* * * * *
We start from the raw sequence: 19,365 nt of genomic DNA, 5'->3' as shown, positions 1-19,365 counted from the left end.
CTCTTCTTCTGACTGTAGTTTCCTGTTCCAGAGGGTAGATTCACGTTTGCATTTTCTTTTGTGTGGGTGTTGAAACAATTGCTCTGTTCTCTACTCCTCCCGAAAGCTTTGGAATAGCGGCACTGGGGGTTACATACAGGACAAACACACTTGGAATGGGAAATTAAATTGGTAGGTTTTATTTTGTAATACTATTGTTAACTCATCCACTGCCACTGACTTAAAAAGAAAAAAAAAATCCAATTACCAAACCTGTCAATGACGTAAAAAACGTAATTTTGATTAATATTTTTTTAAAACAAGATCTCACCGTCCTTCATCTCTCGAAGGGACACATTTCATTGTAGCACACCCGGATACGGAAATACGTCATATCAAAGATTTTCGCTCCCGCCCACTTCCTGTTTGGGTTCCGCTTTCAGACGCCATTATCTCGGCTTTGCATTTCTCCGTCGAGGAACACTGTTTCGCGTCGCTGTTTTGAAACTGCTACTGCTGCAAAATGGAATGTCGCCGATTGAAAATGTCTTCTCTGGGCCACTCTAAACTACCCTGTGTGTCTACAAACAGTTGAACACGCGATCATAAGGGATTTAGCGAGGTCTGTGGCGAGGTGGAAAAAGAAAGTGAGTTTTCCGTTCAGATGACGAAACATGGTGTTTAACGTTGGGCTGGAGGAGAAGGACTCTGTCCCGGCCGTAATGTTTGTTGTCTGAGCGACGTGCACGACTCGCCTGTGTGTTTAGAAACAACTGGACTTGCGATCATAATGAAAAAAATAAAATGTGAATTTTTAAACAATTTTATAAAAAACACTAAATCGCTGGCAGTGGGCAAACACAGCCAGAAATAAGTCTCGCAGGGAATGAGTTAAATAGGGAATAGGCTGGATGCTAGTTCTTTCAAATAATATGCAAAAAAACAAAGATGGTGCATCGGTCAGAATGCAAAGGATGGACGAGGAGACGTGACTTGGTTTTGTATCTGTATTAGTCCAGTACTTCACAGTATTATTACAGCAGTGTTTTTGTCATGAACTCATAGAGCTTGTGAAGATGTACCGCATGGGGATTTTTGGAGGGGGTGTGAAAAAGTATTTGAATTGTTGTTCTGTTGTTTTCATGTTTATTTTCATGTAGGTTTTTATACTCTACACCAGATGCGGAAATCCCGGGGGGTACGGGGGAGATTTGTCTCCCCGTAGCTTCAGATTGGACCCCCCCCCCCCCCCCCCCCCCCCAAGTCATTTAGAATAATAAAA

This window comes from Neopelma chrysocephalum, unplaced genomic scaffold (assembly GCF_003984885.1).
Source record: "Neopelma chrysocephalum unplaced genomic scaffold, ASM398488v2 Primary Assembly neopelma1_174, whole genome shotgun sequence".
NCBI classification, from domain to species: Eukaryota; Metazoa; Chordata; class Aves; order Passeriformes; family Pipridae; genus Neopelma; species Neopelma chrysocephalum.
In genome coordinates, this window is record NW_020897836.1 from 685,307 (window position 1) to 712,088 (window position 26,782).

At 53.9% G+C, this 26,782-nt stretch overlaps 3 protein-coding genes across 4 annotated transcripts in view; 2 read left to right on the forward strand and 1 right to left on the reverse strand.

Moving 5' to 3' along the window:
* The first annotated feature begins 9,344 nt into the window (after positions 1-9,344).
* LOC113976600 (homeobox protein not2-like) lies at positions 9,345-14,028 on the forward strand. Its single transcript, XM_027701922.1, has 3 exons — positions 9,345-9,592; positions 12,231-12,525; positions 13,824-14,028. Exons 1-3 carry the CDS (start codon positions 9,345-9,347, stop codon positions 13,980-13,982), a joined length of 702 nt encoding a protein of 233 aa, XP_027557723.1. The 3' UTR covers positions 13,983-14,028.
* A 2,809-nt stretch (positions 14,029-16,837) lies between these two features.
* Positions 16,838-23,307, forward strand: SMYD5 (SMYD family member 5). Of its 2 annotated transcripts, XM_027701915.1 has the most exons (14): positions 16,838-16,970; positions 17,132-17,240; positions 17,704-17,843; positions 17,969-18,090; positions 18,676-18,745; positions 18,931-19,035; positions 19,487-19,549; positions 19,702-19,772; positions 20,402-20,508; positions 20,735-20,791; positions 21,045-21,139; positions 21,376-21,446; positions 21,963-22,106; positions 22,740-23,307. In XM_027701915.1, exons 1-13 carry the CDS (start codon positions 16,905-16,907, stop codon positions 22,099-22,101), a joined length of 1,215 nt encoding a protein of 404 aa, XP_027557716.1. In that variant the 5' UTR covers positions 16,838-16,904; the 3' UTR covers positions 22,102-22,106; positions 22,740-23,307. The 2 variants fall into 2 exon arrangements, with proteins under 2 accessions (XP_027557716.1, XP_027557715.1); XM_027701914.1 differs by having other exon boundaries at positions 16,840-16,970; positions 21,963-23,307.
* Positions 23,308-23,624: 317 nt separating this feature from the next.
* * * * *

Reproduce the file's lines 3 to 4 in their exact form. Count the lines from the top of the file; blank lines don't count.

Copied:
This window comes from Neopelma chrysocephalum, unplaced genomic scaffold (assembly GCF_003984885.1).
Source record: "Neopelma chrysocephalum unplaced genomic scaffold, ASM398488v2 Primary Assembly neopelma1_174, whole genome shotgun sequence".